4.42 p.m.

On Question, Whether the said Amendment (No. 94) shall be agreed to?

Their Lordships divided: Contents, 48; Not-Contents, 74.

Archibald, L. Gaitskell, Bs. Rathcreedan, L.
Ardwick, L. Garnsworthy, L. [Teller.] Royle, L.
Beaumont of Whitley, L. Gladwyn, L. Sainsbury, L.
Beswick, L. Hale, L. St. Davids, V.
Birk, Bs. Henderson, L. Samuel, V.
Blyton, L. Hoy, L. Segal, L.
Brockway, L. Hughes, L. Shackleton, L.
Buckinghamshire, E. Kennet, L. Shepherd, L.
Burntwood, L. McLeavy, L. Shinwell, L.
Champion, L. Maelor, L. Slater, L.
Chorley, L. Meston, L. Snow, L.
Davies of Leek, L. Moyle, L. Summerskill, Bs.
Delacourt-Smith, L. Nunburnholme, L. Taylor of Mansfield, L.
Diamond, L. Ogmore, L. White, Bs.
Donaldson of Kingsbridge, L. Phillips, Bs. [Teller.] Wright of Ashton under Lyne, L.
Douglas of Barloch, L. Popplewell, L.
Faringdon, L.
Aberdare, L. Dundee, E. Lothian, M.
Ailwyn, L. Eccles, V. Loudoun, C.
Atholl, D. Effingham, E. Lucas of Chilworth, L.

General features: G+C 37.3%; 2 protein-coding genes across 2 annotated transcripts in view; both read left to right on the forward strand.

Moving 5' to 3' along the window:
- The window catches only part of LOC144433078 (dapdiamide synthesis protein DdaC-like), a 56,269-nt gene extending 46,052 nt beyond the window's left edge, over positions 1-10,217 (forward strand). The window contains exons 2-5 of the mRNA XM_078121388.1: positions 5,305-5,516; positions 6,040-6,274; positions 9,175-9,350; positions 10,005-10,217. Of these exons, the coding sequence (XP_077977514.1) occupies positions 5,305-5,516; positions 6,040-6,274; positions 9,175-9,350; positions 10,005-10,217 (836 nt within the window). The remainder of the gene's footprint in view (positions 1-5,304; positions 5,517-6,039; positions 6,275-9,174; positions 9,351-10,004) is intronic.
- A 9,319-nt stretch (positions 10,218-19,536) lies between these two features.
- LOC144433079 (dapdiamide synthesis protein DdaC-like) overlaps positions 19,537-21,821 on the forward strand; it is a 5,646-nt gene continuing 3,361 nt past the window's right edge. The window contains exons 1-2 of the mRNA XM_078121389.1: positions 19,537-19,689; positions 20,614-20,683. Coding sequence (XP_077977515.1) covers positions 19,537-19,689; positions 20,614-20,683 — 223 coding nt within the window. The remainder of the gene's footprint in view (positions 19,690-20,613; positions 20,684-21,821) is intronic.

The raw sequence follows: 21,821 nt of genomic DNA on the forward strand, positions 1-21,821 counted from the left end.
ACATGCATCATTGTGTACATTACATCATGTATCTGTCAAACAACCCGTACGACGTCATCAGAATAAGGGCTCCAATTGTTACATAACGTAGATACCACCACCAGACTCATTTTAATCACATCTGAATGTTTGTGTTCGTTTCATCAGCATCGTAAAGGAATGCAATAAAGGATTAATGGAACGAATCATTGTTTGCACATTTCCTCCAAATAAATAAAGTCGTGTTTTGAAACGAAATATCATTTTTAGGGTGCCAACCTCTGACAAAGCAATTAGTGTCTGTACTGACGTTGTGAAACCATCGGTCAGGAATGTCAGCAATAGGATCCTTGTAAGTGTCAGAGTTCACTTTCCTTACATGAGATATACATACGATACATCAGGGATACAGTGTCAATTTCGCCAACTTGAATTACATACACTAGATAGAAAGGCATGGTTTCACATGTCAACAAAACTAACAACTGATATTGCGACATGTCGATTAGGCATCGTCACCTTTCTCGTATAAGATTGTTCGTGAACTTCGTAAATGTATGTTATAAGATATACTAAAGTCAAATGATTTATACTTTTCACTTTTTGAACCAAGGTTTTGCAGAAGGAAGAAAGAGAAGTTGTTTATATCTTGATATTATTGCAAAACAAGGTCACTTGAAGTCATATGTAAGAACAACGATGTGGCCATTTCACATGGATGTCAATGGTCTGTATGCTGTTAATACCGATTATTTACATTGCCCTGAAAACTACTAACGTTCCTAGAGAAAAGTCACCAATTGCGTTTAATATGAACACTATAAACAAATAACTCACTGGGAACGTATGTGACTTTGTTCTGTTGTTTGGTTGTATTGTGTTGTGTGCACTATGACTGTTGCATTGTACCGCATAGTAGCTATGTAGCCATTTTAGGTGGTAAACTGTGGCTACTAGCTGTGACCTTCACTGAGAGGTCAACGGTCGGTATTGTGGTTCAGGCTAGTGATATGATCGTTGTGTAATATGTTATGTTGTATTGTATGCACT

Auckland, L. Elles, Bs. Macleod of Borve, Bs.
Balfour, E. Elliot of Harwood, Bs. Mansfield, E.
Balfour of Inchrye, L. Emmet of Amberley, Bs. Mersey, V.
Belhaven and Stenton, L. Ferrers, E. Milverton, L.
Belstead, L. Fortescue, E. Mowbray and Stourton, L.[Teller.]
Berkeley, Bs. Gisborough, L.
Blackford, L. Goschen, V. Napier and Ettrick, L.
Bridgeman, V. Gowrie, E. Netherthorpe, L.
Brooke of Cumnor, L. Greenway, L. Nugent of Guildford, L.
Camoys, L. Grenfell, L. Orr-Ewing, L.
Cawley, L. Grimston of Westbury, L. Polwarth, L.
Clwyd, L. Hailsham of Saint Marylebone, L. (L. Chancellor.) Reay, L.
Colgrain, L. Ruthven of Freeland, Ly.
Colville of Culross, V. Harvey of Prestbury, L. St. Helens, L.
Cottesloe, L. Howard of Glossop, L. Sandford, L.
Cowley, E. Hylton-Foster, Bs. Stamp, L.
Craigavon, V. Ilford, L. Strathclyde, L.
Cromartie, E. Ironside, L. Sudeley, L.